• One or more Calls to Action enticing visitors to visit your full site
  • A beautiful background image or original graphic element
  • Social and/or email icons


Pricing Page for a SaaS Startup

For this project, you’ll design the pricing page for the website of a Saas (Software as a Service) startup. A pricing page generally includes detailed information about the price and features of different tiers of a company’s product. Most pricing pages generally include the following information:

  • Unique names for each plan
  • Pricing for each tier (including options for monthly and/or annual plans)
  • The main product features of each tier
  • Calls to action to learn more or sign up

For this project, you can either choose a real SaaS startup or a fictional startup you come up with on your own. Try to include at least 3 price tiers in your final design and choose one of the tiers as the “target tier” that you’ll try to convince people to purchase with your design.


Startup Landing Page

For this one, you’ll design an above-the-fold landing page for a startup’s website. A landing page is the first page that a visitor sees when arriving on a company’s website. Since first impressions are crucial online (and since most visitors will only spend a moment or two before deciding whether to invest additional time learning about a product), a strong landing is a crucial factor in a startup’s growth.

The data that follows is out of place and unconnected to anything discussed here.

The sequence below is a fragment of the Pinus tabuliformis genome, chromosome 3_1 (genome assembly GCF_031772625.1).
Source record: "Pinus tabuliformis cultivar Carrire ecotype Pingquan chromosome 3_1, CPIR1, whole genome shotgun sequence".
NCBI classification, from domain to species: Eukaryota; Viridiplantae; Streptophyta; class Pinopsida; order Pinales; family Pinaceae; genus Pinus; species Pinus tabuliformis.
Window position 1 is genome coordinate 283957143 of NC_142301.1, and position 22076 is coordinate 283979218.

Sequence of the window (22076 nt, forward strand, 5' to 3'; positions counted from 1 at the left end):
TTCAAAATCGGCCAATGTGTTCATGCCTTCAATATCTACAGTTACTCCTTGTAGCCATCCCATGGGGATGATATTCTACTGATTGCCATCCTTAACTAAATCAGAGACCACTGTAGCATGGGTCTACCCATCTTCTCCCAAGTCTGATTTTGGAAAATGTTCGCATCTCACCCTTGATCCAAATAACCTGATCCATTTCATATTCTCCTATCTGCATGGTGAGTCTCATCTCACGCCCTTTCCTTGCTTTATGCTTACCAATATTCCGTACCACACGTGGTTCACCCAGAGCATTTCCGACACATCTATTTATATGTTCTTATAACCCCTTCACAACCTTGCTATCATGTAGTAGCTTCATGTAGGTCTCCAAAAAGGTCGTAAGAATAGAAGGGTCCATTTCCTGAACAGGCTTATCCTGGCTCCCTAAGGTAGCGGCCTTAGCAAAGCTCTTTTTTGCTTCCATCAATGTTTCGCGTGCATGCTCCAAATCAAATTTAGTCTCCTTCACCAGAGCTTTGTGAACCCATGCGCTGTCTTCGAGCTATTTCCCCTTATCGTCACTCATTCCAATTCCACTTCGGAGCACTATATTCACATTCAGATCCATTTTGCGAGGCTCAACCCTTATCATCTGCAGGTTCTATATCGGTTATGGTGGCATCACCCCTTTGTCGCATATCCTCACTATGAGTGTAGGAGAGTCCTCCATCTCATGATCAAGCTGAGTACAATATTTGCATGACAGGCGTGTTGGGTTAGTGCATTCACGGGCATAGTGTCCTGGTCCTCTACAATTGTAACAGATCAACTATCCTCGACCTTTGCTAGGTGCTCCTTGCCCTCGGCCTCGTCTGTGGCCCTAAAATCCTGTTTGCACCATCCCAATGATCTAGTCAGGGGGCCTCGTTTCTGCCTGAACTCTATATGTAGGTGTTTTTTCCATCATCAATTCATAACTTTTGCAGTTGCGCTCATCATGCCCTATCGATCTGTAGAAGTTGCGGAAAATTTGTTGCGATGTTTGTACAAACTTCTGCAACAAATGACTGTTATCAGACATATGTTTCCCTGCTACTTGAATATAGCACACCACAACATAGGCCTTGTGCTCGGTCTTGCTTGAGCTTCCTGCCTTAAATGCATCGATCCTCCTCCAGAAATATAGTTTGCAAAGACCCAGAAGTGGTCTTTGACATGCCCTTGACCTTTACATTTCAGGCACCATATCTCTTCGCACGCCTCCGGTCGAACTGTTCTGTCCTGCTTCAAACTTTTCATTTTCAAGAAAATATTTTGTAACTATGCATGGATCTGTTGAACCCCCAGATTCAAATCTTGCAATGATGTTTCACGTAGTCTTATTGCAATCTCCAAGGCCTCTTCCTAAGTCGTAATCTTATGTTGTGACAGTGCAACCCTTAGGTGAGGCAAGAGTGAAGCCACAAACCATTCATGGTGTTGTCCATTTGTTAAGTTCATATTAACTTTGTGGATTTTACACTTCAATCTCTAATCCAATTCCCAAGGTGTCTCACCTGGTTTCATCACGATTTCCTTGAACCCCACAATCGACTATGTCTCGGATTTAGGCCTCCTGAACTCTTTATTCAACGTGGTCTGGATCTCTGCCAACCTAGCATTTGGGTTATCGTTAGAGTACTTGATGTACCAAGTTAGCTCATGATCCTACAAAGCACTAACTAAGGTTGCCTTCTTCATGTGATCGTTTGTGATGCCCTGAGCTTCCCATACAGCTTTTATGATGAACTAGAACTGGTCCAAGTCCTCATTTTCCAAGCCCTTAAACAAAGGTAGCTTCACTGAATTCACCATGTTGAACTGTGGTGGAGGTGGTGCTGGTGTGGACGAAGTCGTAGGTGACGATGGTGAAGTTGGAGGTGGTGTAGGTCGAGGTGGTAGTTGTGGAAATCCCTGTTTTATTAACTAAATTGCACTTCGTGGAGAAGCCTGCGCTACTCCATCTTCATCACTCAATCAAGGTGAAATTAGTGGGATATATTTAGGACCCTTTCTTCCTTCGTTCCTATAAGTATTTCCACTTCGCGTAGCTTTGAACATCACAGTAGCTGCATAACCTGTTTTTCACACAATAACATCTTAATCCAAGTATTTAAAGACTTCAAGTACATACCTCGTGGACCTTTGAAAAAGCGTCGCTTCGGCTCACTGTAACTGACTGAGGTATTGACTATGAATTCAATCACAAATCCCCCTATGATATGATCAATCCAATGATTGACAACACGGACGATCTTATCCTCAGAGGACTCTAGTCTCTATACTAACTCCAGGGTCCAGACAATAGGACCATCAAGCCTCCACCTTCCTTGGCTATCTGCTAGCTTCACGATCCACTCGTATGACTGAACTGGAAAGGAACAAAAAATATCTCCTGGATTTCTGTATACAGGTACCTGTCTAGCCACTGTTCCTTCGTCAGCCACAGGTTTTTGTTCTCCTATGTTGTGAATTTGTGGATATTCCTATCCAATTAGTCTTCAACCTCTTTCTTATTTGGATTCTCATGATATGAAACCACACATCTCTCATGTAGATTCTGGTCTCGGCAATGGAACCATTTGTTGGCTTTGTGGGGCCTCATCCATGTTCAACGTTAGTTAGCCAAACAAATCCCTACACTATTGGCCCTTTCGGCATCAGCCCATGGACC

The page should include a short description of the product, a few main benefits or use cases, and a clear call to action to compel the visitor to continue learning more or to sign up immediately. If you choose a real company, think about industries you like and identify a company whose conversion rate could be improved by a more effective landing page.


Mobile App Homepage